27. W. F. Ng, P. J. Duggan, F. Ponchel et al., “Human CD4+CD25+ cells: a naturally occurring population of regulatory T cells,” Blood, vol. 98, no. 9, pp. 2736–2744, 2001. View at Publisher · View at Google Scholar · View at Scopus
  28. A. M. Thornton and E. M. Shevach, “CD4+CD25+ immunoregulatory T cells suppress polyclonal T cell activation in vitro by inhibiting interleukin 2 production,” The Journal of Experimental Medicine, vol. 188, no. 2, pp. 287–296, 1998. View at Publisher · View at Google Scholar · View at Scopus
  29. D. C. Gondek, L.-F. Lu, S. A. Quezada, S. Sakaguchi, and R. J. Noelle, “Cutting edge: contact-mediated suppression by CD4+CD25+ regulatory cells involves a granzyme B-dependent, perforin-independent mechanism,” The Journal of Immunology, vol. 174, no. 4, pp. 1783–1786, 2005. View at Google Scholar · View at Scopus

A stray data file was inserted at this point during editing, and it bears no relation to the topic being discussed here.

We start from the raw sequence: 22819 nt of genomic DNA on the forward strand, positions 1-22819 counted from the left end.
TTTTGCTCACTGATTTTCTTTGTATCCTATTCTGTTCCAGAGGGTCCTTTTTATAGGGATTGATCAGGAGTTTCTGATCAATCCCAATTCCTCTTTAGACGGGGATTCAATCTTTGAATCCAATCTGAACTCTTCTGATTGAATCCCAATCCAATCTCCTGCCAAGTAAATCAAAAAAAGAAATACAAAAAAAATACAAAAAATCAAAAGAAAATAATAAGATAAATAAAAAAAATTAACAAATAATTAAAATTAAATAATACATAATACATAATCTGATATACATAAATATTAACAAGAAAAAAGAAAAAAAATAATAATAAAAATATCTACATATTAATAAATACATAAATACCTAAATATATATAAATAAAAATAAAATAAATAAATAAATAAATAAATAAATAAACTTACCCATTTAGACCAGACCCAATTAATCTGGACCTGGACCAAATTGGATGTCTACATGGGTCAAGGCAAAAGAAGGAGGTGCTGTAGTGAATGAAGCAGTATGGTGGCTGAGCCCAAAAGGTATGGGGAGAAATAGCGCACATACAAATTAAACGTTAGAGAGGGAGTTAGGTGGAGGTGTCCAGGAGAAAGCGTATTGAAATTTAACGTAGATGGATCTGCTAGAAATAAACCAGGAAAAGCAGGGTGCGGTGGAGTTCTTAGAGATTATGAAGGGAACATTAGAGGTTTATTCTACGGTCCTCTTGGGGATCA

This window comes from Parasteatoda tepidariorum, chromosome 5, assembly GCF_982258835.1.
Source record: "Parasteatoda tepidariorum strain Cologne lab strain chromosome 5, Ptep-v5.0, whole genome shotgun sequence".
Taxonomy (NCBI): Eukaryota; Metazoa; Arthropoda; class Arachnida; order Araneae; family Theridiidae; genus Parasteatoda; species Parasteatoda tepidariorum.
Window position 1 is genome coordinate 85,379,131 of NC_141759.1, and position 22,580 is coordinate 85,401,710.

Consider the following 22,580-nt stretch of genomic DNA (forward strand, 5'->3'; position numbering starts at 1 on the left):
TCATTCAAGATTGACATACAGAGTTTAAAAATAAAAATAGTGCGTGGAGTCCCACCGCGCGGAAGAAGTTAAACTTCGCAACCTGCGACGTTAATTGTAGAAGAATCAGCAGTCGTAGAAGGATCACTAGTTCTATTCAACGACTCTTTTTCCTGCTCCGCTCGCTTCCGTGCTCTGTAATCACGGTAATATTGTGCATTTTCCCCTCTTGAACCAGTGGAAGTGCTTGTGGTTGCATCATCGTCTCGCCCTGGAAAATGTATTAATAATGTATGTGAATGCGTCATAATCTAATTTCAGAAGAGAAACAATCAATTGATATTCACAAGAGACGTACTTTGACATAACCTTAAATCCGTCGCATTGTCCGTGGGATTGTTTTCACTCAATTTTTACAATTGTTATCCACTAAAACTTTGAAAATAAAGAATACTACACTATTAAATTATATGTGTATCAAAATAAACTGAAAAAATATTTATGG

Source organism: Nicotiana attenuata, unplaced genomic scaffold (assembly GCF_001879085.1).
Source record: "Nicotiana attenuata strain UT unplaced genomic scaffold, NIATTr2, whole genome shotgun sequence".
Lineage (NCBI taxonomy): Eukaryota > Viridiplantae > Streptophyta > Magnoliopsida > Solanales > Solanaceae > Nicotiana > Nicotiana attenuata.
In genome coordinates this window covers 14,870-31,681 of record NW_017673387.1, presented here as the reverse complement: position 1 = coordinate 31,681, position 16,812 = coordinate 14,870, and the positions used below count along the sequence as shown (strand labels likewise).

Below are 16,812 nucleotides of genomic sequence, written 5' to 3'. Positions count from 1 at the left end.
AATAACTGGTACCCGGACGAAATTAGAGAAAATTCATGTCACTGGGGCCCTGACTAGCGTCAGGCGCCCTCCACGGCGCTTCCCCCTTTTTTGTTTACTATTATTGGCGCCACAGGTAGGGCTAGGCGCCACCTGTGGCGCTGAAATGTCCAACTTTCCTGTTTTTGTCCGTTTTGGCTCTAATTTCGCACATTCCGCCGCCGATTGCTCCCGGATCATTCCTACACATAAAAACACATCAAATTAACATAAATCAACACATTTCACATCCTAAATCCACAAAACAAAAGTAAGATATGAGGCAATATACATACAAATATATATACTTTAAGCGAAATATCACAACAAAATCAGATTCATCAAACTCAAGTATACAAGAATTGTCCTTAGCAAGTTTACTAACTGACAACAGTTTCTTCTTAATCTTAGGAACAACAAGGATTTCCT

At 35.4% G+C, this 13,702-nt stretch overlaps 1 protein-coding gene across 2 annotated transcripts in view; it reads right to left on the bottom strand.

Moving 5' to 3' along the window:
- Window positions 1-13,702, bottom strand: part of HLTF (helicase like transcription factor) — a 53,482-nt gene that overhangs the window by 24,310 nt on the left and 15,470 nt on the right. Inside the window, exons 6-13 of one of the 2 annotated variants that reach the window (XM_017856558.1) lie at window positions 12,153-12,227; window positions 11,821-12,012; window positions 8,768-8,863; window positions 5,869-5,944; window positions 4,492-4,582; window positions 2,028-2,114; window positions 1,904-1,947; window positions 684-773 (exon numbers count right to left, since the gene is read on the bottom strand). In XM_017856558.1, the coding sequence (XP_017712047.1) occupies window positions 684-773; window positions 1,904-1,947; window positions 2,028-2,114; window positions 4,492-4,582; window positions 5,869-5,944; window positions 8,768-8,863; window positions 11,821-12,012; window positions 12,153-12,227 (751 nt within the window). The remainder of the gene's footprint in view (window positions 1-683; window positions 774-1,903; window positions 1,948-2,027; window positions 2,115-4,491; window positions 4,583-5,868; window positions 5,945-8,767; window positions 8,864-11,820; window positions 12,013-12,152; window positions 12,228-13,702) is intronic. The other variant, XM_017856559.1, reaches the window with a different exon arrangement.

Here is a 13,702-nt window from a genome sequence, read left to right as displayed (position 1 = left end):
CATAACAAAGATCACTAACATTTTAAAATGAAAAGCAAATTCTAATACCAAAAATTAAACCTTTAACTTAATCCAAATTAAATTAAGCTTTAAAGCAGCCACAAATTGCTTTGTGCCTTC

30. W. J. Grossman, J. W. Verbsky, B. L. Tollefsen, C. Kemper, J. P. Atkinson, and T. J. Ley, “Differential expression of granzymes A and B in human cytotoxic lymphocyte subsets and T regulatory cells,” Blood, vol. 104, no. 9, pp. 2840–2848, 2004. View at Publisher · View at Google Scholar · View at Scopus
  31. W. J. Grossman, J. W. Verbsky, W. Barchet, M. Colonna, J. P. Atkinson, and T. J. Ley, “Human T regulatory cells can use the perforin pathway to cause autologous target cell death,” Immunity, vol. 21, no. 4, pp. 589–601, 2004. View at Publisher · View at Google Scholar · View at Scopus
  32. X. Cao, S. F. Cai, T. A. Fehniger et al., “Granzyme B and perforin are important for regulatory T cell-mediated suppression of tumor clearance,” Immunity, vol. 27, no. 4, pp. 635–646, 2007. View at Publisher · View at Google Scholar · View at Scopus